During 2017 the Sunday School ministry of Kansas City First Church elected to incorporate intergenerational efforts between classes of children, youth and adults every “fifth Sunday” as two classes combined on the last Sunday of every month that included five Sundays.
December 31st afforded one last opportunity, so the church elected to round out 2017, and ring in 2018, by gathering in one collected Sunday School class to explore the meaning of Epiphany as part of the Christian Calendar
Sunday School Superintendent Linda Hardin gathered a creative team around her including Dorothy Hahn (who scripted the morning event) Jenny Augustine as emcee, Lynnette Thulin as a teacher, along with Beula Postelwaite and Keith Fitzsimmons who arranged the final “event” around the game show theme of Family Feud.
Jenny Augustine opened the event with a creative introduction to the practice Epiphany around the world. Blending humor, artistry, reflective thought, and music, Augustine lead the gathered community through a singing of the 12 Days of Christmas as well as a thoughtful reflection on the mission of Epiphany.
Ultimately it was Jenny’s enthusiasm and humor that communicated both the meaning of the various customs and also the implicit irony behind some of the customs.
Lynnette Thulin’s lesson focused on basic insights for children around the story of the magi, the three kings who followed the star to discover the Baby Jesus, but also the account of the Holy Spirit’s descent upon Jesus. Lynette invited participants to color and write out implications of different aspects of the stories much like children in her class. The response invited adults and youth to also participate in the meaning of the biblical story.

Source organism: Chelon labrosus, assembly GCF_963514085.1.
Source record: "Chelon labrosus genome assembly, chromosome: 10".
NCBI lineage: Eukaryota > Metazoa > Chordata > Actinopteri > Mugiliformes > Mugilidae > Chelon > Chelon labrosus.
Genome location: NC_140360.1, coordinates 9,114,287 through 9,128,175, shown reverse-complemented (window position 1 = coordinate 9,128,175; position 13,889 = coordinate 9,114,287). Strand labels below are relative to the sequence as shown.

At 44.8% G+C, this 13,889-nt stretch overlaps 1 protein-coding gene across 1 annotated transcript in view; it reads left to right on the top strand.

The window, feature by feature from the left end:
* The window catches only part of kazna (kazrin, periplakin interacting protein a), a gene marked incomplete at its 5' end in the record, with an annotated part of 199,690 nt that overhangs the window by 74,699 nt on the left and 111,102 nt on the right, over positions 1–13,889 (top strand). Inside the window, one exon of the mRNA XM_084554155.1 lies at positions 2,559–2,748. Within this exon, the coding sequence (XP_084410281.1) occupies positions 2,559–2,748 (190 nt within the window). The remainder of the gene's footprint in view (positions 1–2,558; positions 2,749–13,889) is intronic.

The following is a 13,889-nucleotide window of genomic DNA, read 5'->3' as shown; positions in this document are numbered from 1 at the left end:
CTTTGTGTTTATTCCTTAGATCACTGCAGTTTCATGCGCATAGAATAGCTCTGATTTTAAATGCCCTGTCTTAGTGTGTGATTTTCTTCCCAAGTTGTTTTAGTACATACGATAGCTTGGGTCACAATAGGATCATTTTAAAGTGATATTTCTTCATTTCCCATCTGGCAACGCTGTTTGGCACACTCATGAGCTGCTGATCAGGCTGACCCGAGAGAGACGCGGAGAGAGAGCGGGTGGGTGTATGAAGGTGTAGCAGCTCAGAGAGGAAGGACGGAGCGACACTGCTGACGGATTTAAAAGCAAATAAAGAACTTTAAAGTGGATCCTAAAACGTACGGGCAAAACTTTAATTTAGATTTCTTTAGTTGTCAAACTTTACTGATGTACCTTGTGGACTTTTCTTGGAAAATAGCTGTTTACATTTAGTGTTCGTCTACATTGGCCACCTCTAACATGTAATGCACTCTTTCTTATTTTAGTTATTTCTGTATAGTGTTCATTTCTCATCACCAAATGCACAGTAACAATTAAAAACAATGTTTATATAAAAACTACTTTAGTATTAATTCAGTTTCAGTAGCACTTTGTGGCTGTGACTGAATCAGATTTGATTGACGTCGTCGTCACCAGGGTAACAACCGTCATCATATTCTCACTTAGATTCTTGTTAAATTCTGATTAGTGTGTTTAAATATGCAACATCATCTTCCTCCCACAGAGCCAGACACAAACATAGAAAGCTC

In addition, several of the youth recounted the biblical and theological underpinnings of the story of the visiting Magi of its implications for our celebration as a part of, and ultimate culmination to, the Christmas season.
The next part of the lesson took a creative turn as Beula and Jim Postelwaite arranged the elaborate staging for the event courtesy the Kansas City District.
Keith Fitzsimmons hosted the Schwarz and Burr families to a friendly game of Family Feud. Questions and game show software provided the backdrop.
But the efforts by both teams included an all too familiar sound.
While a close game the final outcome came down to one fateful question.
Regardless of the outcome of the competition, both families came away winners this morning.
Linda Hardin closed the day by inviting tables to share prayer requests and prayer. Overall the day provided an informative and entertaining introduction to the meaning of Epiphany for everyone gathered. Intergenerational events require more than the gathering of different age levels. Congregations have to be willing to invite a kind of friendship across the generations that allows for mutual learning together. At KCFC, we are fortunate to have a host of creative teachers, and caring participants, that make New Year’s Eve a very special day.